06 Aug CULTURAL DIVERSITY – THERE IS SOME WORK TO BE DONE; MANAGEMENT GOBBLEDYGOOK
Welcome to this week’s business and media intelligence update.
CULTURAL DIVERSITY – THERE IS SOME WORK TO BE DONE BY AUSTRALIAN LISTED COMPANIES
Australia’s top publicly listed companies are heading towards gender parity in the boardroom – but not quite yet.
A new report by the Governance Institute of Australia has found that by 2030, women will account for half of all directorships among the top 300 companies listed on the ASX. So, signs of improvement at last.
When it comes to cultural diversity, however, the story is less optimistic – based on current trends, the Governance Institute believes it will take 18 years for ASX 300 boards to reflect Australia’s cultural diversity.
The report found that 90 per cent of directors in the ASX 300 come from an Anglo-Celtic background. It suggests that boards that have more diversity in terms of culture, gender, skills, and age tend to make better decisions than less diverse boards.
Importantly, consumers and shareholders are increasingly choosing to spend and invest their money in more diverse organisations, placing pressure on corporations to be more reflective of the broader society.
Read the full report here.
MANAGEMENT GOBBLEDYGOOK, AND WHY THERE IS SO MUCH OF IT
It’s a well known but little studied phenomenon: as managers start to climb the greasy pole of corporate success, they seem to lose the ability to write and speak clearly.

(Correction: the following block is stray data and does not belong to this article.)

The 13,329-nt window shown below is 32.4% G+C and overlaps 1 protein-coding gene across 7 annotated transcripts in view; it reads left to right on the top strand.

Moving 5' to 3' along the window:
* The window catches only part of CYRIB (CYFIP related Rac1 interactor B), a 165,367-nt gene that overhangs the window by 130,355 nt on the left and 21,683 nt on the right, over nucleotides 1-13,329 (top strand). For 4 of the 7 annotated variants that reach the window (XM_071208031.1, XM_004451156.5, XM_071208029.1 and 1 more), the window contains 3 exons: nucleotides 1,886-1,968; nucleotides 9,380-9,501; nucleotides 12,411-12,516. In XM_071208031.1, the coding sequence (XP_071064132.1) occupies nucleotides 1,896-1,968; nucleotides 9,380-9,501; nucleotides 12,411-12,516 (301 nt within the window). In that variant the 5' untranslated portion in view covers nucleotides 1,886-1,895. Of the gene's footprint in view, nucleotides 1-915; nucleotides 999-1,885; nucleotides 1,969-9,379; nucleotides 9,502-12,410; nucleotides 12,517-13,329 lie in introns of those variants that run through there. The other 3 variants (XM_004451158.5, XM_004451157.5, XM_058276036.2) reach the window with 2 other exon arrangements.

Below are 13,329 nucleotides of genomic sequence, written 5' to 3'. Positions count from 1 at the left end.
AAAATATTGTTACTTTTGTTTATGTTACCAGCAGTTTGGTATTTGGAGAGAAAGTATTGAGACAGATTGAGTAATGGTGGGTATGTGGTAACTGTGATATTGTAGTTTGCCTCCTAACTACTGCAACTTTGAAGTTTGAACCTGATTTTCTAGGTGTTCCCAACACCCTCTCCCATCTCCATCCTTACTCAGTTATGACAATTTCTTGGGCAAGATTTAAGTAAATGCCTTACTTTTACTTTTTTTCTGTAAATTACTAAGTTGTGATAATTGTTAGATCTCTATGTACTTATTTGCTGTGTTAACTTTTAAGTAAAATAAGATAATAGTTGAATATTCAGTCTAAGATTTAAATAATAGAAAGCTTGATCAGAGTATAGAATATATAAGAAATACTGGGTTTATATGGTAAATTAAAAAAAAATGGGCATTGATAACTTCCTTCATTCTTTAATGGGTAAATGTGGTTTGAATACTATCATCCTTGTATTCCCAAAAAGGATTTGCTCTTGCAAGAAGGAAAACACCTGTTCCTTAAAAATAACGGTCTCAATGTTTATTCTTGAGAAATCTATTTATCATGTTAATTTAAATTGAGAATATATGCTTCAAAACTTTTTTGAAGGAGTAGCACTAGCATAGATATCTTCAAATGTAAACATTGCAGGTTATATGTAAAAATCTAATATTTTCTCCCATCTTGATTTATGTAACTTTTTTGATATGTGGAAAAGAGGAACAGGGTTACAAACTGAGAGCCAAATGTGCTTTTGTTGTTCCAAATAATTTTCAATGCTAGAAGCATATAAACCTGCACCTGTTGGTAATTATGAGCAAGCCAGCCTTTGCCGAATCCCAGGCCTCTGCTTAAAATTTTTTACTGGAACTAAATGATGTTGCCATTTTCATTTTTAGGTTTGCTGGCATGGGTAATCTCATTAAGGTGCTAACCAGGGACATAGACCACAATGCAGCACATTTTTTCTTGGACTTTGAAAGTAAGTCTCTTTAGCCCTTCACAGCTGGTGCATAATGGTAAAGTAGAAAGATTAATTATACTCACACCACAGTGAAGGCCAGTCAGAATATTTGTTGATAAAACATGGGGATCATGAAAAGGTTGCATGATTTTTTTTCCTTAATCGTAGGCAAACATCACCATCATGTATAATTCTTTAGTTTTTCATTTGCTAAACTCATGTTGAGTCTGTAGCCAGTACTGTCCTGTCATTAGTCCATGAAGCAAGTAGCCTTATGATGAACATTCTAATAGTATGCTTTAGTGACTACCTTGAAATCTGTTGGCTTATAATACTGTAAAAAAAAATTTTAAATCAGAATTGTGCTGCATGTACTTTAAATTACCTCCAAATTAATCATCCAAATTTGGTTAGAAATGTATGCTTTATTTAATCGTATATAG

According to The Economist, instead of letting the market know when profits are up (or down, but that’s another story), CEOs are conditioned to use jargon to fill in the bits, and in the process, sound more intelligent. And once corporate jargon is entrenched, it is almost impossible to avoid it.
Read all about it here.
While on the subject, Fast Company reported on an analysis undertaken by Canva of 6.3 million job ads in the US and found the most used jargon, cliches and other non-sensical terms to describe the positions on offer.
From “take it to the next level” and “blue sky thinking” to “peel the onion” (yes, it’s popular).
The problem? According to the analysis, some candidates do not apply because they simply don’t understand the language.
Read more here.
ESG: THE RULES FOR DISCLOSURE
Over the last few years, we’ve seen an increasing focus from investors on ESG issues, and there’s no sign of it slowing down.
A seminar on the topic held last week by the Australasian Investor Relations Association (AIRA) heard from superfunds, proxy advisers and investor relations teams on recent trends – and what investors are looking for when it comes to ESG.
Read our summary of the seminar here, which includes our top four tips for companies preparing their ESG disclosures.
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